are now thoroughly agreed in these parts according to the
law; and every preacher through his charge quietly applies to
his office. The stay against religion in these parts was only
the nobility, gentlemen, and clergy; and although the nobility
remain in their wonted blindness, yet the gentlemen begin
well to reform themselves, and the clergy also, to whom the
example of Doctor Palmes, whom for his obstinacy the writer
has detained in prison these two years, and now, being driven
thereunto, has ministered the oath unto him according to the
Act of Parliament of the last session, which he refused.
Thereupon the writer certified the same to her bench, which
example he thinks will suffice for that sort of men in his
diocese. The example wrought not so much as his ignorance,
being set at liberty to say what he could for himself; wherefore wishes her this way to be partly eased, for he and others
of her council here have determined to use such vigilance,
diligence, etc., as in such cases is required.|
|2. He and her Council here will ride to Newcastle the
second week of August next, and there abide, for the better
order of those parts and administration of justice.—York,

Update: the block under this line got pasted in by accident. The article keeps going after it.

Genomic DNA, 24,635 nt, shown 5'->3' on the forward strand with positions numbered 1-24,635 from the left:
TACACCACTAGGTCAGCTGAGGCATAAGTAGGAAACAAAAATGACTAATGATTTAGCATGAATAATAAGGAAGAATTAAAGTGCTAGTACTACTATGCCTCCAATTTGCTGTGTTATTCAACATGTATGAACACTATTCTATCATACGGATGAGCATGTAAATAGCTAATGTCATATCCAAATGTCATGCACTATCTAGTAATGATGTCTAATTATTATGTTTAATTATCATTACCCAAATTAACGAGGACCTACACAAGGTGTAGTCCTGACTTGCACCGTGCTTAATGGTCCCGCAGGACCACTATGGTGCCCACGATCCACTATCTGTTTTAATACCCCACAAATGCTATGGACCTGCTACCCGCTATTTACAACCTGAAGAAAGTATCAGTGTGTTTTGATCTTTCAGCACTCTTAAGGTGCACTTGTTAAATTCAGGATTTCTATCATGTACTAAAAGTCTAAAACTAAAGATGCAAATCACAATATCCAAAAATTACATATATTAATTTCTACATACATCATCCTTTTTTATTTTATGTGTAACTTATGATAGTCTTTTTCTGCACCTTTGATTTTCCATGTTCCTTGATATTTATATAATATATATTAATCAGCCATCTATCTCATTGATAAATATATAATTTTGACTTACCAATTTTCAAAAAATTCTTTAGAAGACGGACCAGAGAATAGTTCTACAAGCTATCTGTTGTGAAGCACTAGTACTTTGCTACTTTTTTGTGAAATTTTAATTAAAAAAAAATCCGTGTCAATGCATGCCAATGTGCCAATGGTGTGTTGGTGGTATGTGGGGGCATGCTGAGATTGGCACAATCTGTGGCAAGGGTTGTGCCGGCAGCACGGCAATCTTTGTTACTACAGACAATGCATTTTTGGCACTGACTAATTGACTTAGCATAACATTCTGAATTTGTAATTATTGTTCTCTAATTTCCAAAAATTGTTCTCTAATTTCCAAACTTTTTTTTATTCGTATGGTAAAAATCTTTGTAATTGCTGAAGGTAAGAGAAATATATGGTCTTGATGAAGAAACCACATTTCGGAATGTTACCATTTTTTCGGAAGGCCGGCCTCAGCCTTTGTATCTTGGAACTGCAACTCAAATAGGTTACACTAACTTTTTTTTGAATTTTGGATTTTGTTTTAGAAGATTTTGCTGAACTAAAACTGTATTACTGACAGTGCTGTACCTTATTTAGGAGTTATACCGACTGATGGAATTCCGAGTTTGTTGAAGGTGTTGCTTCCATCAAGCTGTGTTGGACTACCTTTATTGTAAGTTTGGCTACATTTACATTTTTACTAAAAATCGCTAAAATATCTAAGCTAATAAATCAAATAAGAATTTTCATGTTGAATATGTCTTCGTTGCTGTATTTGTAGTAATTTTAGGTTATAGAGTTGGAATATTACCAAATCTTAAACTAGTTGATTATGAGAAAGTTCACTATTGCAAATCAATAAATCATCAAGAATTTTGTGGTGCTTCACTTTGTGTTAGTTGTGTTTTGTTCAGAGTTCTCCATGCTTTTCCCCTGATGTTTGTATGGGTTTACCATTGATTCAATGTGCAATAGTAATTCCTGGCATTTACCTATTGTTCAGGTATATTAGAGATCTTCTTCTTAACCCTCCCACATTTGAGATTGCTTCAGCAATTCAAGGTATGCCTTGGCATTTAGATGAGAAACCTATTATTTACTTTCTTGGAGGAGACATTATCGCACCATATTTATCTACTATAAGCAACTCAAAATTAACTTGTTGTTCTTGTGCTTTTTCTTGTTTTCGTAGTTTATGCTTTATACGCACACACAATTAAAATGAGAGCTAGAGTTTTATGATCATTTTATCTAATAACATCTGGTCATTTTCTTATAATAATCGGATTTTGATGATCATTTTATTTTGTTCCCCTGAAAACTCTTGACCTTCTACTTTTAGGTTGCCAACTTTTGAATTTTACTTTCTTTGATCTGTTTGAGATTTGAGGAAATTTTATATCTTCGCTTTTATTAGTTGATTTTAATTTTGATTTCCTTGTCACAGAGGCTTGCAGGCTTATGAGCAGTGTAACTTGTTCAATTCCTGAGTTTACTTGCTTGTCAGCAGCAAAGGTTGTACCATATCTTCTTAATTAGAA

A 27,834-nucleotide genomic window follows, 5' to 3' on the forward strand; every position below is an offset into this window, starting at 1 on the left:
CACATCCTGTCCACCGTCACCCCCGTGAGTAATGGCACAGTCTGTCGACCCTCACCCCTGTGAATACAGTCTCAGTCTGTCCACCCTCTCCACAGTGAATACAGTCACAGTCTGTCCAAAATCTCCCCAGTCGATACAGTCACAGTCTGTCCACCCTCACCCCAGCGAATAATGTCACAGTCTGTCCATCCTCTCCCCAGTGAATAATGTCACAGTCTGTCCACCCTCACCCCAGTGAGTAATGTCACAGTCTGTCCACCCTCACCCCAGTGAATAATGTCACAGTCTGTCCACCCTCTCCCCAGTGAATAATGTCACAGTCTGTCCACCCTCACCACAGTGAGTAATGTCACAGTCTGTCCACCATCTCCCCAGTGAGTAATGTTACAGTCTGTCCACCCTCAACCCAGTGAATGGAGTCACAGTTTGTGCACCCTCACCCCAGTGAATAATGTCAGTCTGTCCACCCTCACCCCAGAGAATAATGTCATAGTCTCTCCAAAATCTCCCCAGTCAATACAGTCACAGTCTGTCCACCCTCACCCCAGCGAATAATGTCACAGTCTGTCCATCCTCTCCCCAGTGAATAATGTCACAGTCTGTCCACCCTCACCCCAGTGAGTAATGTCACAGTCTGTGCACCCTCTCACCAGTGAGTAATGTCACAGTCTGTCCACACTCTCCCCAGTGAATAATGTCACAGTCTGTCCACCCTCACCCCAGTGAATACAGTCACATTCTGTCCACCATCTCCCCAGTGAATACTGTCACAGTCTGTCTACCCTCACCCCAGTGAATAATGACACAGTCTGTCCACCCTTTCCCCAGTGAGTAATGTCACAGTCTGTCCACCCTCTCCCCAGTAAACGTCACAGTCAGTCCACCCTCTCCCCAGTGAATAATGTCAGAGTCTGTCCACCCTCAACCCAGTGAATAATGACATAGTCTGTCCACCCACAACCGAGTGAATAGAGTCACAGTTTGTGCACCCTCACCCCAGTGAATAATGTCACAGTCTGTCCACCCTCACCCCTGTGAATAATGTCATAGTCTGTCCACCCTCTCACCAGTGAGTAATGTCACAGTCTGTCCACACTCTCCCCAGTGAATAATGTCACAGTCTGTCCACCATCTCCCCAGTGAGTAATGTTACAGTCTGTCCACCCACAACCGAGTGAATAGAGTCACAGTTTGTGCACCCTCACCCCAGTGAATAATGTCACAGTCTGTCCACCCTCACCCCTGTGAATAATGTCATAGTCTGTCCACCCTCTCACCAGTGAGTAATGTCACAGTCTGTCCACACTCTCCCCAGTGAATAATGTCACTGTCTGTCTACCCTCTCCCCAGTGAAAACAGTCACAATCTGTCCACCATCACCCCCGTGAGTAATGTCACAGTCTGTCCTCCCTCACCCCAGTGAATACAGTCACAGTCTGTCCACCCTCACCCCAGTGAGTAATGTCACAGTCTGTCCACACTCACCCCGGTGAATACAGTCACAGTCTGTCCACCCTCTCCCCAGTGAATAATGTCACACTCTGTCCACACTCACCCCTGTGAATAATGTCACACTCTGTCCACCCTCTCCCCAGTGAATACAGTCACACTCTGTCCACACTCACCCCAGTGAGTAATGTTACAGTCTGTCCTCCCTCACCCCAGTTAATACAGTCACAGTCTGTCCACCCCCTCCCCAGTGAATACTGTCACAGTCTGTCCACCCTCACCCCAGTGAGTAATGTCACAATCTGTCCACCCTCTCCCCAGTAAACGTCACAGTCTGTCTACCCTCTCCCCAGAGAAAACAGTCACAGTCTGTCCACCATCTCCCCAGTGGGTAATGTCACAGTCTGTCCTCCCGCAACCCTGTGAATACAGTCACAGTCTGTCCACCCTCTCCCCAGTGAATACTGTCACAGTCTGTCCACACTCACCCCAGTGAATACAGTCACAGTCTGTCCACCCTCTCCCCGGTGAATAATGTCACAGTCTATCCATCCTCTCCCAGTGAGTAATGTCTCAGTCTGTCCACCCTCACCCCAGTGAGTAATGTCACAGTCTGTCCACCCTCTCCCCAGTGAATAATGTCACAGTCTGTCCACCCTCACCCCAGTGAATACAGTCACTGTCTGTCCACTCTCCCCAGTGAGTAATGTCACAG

30 June 1564. Signed.|
Orig. Add. Endd. Stained. Pp. 4.
|June 30.||534. The Duke of Saxony to the Queen.|
|Recommends Henricus Husanus, whom he sends to her.—
Grimestein, Prid. Cal. Julii 1564. Signed.|
Orig. Add. Endd. Lat. Pp. 2.
|June 30.||535. The Duke of Saxony to Cecil.|
|Recommends the bearer, Henricus Husanus, and desires
that he will procure for him an audience with the Queen.—
Grimestein, Prid. Cal. Julii 1564. Signed.|
Orig. Add. Endd. Lat. Pp. 2.
|June 30.||536. The Magistrates of Antwerp to Cecil.|
|Desire that he will endeavour to obtain from the Queen
a revocation of the interdicts upon the commerce between the
Low Countries and England; and they for their parts will do
the same with the Regent.—Antwerp, 30 June 1564.|
Orig., with seal. Add. Endd. by Cecil's secretary. Lat.
|June 30.||537. The Burgesses of Antwerp to Gresham.|
|Desire him to be a means with the Queen of England
for the revocation of the proclamations prohibiting free commerce with the Low Countries.—Antwerp, 30 June 1564.|
Orig. Add. Endd. Fr. Broadside.
|June 30.||538. Oliver Harris and Others to Challoner.|
|Copy of their letter of the 17th inst., adding that the
General of this province has carried all their ordnance to
Fontarabia.—Saint Sebastian, 30 June 1564. Signed: Oliver
Harrys and William Gaude, in the name of the whole company of the Mary Hollowaye, of Plymouth.|
Orig. Add. Endd. by Challoner. Pp. 4.